Ptolemaic astronomy, that is, the astronomy of Claudius Ptolemy’s Mathematical Compilation, (Μαθηματικη Συνταξις) synthesized some five hundred years’ effort to account for the observed motions of the stars, sun, and planets on the assumption that their proper motions were uniform and circular and that the earth lay immobile at the center of the rotating universe. Composed around the middle of the second century C.E. and known later to Arabic and Latin readers as the Almagest, Ptolemy’s grand system had neither successor nor rival until the publication of Nicholas Copernicus’ De revolutionibus orbium coelestium in 1543. The bulk of the technical astronomy during the intervening 1400 years, both in the Middle East and in Europe, was devoted to the computation of tables and the design of instruments that translated Ptolemy’s theorems and calculations into almanacs, horoscopes, and planetaria. While Islamic astronomers carried out some systematic observations aimed at filling gaps left in Ptolemy’s work, especially in his treatment of such long-term motions as precession, Europeans concentrated on making the system accessible and useful to a variety of users.
Before the establishment of the university curriculum in Europe, Ptolemaic astronomy circulated separately from the geocentric world-picture on which it was predicated and from which it had initially taken its task. In the Timaeus (ca. 350 B.C.) Plato had first sketched out the kinetic model of a spherical earth resting immobile at the center of a vast rotating sphere containing the fixed stars and encompassing a nested series of concentric spheres each carrying one of the “wandering stars”, or planets (including the sun), along its own path through the stars. Although each sphere rotated uniformly, the combination of their separate gyrations gave rise to the appearance of irregularity in the motions of the sun and planets as viewed from the earth. Able to give a rough, qualitative account of the sun’s combined daily and annual motions, Plato left to astronomers the task of articulating the model for all the planets and of fitting it mathematically to the data that Babylonian and Greek observers had been accumulating over several centuries. That was the task that Ptolemy finally completed.
Yet, from Plato’s time on, practically no one doubted the geocentric model itself, whatever its precise fit with observational data. As Aristotle showed in greater detail in his On the Heavens, reason and common experience confirmed it. Philosophers, poets, Church Fathers, educators, and encyclopedists all spoke of the universe much as Plato had described it, embellishing his picture on occasion with the nomenclature and simpler mathematical features of technical astronomy as it was developing. Although such embellishments pointed to the astronomers’ more intricate version of the model, they did not provide sufficient detail to supplant the technical literature. They did, however, make access to that literature necessary for full understanding of the general accounts.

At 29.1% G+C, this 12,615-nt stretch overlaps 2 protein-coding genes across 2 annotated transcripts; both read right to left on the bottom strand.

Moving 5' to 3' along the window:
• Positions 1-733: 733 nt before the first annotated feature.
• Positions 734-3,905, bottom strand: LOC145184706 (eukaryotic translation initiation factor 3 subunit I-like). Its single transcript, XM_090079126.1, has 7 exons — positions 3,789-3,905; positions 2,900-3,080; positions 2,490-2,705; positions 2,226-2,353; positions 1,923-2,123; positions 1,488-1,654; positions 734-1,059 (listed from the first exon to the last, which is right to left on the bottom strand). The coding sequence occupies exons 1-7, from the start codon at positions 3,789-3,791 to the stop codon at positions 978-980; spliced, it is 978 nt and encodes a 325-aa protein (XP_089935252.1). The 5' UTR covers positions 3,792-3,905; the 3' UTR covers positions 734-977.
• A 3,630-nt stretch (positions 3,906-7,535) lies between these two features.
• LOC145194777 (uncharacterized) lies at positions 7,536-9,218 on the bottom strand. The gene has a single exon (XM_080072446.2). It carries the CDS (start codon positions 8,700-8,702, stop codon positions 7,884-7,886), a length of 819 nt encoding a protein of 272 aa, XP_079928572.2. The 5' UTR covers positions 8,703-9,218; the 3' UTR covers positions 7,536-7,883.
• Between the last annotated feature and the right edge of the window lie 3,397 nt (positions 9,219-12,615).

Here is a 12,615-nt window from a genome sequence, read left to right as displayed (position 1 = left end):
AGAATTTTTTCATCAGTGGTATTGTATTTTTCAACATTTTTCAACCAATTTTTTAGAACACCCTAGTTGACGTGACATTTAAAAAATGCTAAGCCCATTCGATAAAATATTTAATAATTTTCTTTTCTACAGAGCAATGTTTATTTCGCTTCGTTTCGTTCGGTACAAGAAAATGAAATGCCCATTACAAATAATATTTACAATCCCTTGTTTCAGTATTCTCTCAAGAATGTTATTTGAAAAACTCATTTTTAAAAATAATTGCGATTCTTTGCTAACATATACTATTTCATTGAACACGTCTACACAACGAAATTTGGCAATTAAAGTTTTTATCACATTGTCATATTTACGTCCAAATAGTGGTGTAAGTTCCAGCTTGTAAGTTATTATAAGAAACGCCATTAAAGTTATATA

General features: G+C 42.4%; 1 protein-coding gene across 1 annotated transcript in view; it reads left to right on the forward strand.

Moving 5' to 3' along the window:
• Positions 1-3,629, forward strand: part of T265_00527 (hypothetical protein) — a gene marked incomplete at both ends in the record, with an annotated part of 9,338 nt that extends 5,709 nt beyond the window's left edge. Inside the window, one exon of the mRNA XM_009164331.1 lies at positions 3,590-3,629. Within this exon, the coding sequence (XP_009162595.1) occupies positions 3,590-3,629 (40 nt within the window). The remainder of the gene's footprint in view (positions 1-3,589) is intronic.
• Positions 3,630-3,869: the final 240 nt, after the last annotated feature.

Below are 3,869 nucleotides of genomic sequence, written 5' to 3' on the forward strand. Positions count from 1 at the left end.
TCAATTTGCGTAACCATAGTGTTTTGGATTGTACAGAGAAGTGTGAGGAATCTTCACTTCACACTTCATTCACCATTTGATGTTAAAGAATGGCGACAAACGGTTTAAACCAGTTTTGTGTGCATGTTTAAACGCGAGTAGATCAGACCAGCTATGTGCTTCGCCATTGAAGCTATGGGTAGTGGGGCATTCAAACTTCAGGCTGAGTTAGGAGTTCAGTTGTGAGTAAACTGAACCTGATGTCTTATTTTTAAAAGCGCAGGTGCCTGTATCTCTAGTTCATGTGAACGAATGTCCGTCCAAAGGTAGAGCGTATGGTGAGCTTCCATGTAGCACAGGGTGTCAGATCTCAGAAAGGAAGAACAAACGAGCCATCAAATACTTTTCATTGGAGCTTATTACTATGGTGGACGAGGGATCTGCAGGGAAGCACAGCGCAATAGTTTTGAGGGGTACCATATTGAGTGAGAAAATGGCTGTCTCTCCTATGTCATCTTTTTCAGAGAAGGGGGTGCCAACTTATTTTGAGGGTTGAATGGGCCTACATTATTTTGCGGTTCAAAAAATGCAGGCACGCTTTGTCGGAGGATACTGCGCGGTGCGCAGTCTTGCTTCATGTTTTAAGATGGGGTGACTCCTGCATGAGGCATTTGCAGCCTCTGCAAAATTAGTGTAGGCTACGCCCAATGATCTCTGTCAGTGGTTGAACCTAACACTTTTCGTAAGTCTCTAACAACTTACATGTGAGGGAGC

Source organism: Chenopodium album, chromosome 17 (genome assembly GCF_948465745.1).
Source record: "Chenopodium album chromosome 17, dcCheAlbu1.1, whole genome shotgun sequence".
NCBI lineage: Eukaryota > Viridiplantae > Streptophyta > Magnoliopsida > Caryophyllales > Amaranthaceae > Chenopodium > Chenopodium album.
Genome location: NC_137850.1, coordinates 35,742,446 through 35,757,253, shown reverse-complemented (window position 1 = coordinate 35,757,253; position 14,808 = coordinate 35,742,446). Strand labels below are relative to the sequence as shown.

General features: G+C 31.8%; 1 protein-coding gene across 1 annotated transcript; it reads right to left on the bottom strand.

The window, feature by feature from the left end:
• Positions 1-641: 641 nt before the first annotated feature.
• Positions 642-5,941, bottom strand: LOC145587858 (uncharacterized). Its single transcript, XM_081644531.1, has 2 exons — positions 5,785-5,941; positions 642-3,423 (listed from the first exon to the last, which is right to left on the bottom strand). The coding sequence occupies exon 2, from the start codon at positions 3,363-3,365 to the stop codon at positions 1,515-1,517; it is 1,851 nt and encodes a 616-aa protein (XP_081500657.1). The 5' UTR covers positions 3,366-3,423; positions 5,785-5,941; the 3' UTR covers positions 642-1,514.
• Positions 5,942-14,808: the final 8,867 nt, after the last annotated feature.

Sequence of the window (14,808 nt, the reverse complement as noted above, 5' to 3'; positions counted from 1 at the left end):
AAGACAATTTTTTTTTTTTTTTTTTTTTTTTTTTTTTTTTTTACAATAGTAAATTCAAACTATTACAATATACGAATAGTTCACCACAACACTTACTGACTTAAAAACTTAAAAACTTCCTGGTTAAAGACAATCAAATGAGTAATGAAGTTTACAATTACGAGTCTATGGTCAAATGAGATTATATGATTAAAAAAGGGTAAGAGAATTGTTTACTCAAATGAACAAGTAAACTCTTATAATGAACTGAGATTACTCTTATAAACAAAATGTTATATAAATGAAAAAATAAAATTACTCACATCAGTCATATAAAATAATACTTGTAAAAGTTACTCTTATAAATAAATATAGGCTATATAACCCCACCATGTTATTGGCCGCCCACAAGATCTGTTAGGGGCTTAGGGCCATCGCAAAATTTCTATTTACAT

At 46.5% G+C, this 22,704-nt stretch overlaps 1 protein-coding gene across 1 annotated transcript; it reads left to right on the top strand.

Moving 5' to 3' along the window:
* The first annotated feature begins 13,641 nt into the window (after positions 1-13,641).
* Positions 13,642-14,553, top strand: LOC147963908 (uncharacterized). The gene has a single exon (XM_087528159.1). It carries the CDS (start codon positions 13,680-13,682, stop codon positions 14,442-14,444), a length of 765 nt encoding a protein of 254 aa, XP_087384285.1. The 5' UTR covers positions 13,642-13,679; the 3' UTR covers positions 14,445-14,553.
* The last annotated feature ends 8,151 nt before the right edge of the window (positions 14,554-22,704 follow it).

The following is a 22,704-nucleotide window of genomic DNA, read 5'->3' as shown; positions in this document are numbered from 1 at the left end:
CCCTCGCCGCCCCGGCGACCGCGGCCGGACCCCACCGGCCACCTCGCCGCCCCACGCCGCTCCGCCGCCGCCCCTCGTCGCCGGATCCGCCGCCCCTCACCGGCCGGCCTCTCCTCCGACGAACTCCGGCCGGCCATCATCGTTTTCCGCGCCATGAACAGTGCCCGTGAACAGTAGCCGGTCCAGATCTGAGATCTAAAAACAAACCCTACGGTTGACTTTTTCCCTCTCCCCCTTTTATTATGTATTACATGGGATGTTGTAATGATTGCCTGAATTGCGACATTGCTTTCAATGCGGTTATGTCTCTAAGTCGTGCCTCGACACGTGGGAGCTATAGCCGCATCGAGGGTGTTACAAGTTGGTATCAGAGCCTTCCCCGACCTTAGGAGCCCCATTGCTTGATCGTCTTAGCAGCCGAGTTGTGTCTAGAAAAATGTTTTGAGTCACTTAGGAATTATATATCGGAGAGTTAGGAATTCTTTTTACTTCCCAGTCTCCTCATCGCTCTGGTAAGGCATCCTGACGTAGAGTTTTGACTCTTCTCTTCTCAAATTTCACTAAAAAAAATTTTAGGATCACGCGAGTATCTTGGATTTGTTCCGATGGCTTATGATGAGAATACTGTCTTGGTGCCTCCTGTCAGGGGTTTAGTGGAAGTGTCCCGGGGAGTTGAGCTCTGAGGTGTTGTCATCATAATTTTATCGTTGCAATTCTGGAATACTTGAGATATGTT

A socially fragile enterprise, mathematical and observational astronomy did not survive the ferment of the late Empire in the west. Until the translation of the Almagest into Latin – from the Greek in 1160, from the Arabic in 1175 – Europeans readers drew their picture of the world from the encyclopedists and the poets and hence, in the absence of any ongoing technical tradition, had neither the need for a work as sophisticated as Ptolemy’s nor the basis for understanding it. Over the next three centuries the Almagest itself circulated among a quite small number of mathematicians, while simplified versions of its contents served the wider learned audience, especially at the universities. These versions took two basic forms, De spera and Theorica planetarum.
Treatises on the sphere, of which Johannes de Sacrobosco’s (ca. 1220) became the standard, set out for students the structural elements of the geocentric universe and the rudiments of the mathematical model that accounted for its astronomical phenomena. Although the texts varied in detail, they generally opened with mathematical definitions of the sphere and with the basic metaphysical and empirical arguments that made it the shape of the earth and heavens. They turned then to the major circles that provide lines and points of reference in the sky: equator or equinoctial circle, celestial poles, zodiacal or sign-bearing circle (ecliptic), coluri (meridians through the equinoctial and solstitial points), horizon, zenith, and so on. As might be expected in a university text, the definitions were accompanied by synonyms and etymologies, the expounding of which accomplished one of the evident tasks of the sphere literature, to wit, exegesis of passages in classical and patristic literature where the various terms appear or are alluded to. For example, before explaining the rising and setting of the zodiacal constellations (and hence of the sun with them) in terms of a uniformly rotating sphere cut by a fixed, oblique horizon, Sacrobosco briefly treated three other measures of the phenomenon “according to the poets”, and even in his main discussion quoted frequently from Virgil, Ovid, and Lucan.